The effects of chronic marijuana use on the brain may depend on age of first use and duration of use, according to researchers at the Center for BrainHealth at The University of Texas at Dallas.

In a paper published today in Proceedings of the National Academy of Sciences (PNAS), researchers for the first time comprehensively describe existing abnormalities in brain function and structure of long-term marijuana users with multiple magnetic resonance imaging (MRI) techniques. Findings show chronic marijuana users have smaller brain volume in the orbitofrontal cortex (OFC), a part of the brain commonly associated with addiction, but also increased brain connectivity.

“We have seen a steady increase in the incidence of marijuana use since 2007,“said Dr. Francesca Filbey, Associate Professor in the School of Behavioral and Brain Sciences at the University of Texas at Dallas and Director of the Cognitive Neuroscience Research in Addictive Disorders at the Center for BrainHealth. “However, research on its long-term effects remains scarce despite the changes in legislation surrounding marijuana and the continuing conversation surrounding this relevant public health topic.”

The research team studied 48 adult marijuana users and 62 gender- and age-matched non-users, accounting for potential biases such as gender, age and ethnicity. The authors also controlled for tobacco and alcohol use. On average, the marijuana users who participated in the study consumed the drug three times per day. Cognitive tests show that chronic marijuana users had lower IQ compared to age-and gender-matched controls but the differences do not seem to be related to the brain abnormalities as no direct correlation can be drawn between IQ deficits and OFC volume decrease.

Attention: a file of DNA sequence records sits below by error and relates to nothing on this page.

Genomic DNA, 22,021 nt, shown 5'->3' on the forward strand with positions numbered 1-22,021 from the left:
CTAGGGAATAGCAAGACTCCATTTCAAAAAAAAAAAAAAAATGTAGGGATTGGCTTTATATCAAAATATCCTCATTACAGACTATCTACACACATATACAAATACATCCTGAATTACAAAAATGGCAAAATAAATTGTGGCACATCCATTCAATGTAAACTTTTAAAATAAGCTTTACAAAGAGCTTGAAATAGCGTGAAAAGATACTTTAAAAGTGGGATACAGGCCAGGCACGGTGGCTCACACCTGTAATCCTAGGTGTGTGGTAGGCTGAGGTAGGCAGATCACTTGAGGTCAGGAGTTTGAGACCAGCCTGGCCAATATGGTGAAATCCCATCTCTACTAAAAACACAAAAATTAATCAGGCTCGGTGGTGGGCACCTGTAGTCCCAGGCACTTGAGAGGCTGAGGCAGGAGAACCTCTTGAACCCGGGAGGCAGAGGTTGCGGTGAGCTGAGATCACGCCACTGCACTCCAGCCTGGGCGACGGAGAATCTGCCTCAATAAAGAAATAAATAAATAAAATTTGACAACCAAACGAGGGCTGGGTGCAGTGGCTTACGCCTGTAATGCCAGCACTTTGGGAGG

What’s unique about this work is that it combines three different MRI techniques to evaluate different brain characteristics,” said Dr. Sina Aslan, founder and president of Advance MRI, LLC and adjunct assistant professor at The University of Texas at Dallas. “The results suggest increases in connectivity, both structural and functional that may be compensating for gray matter losses. Eventually, however, the structural connectivity or ‘wiring’ of the brain starts degrading with prolonged marijuana use.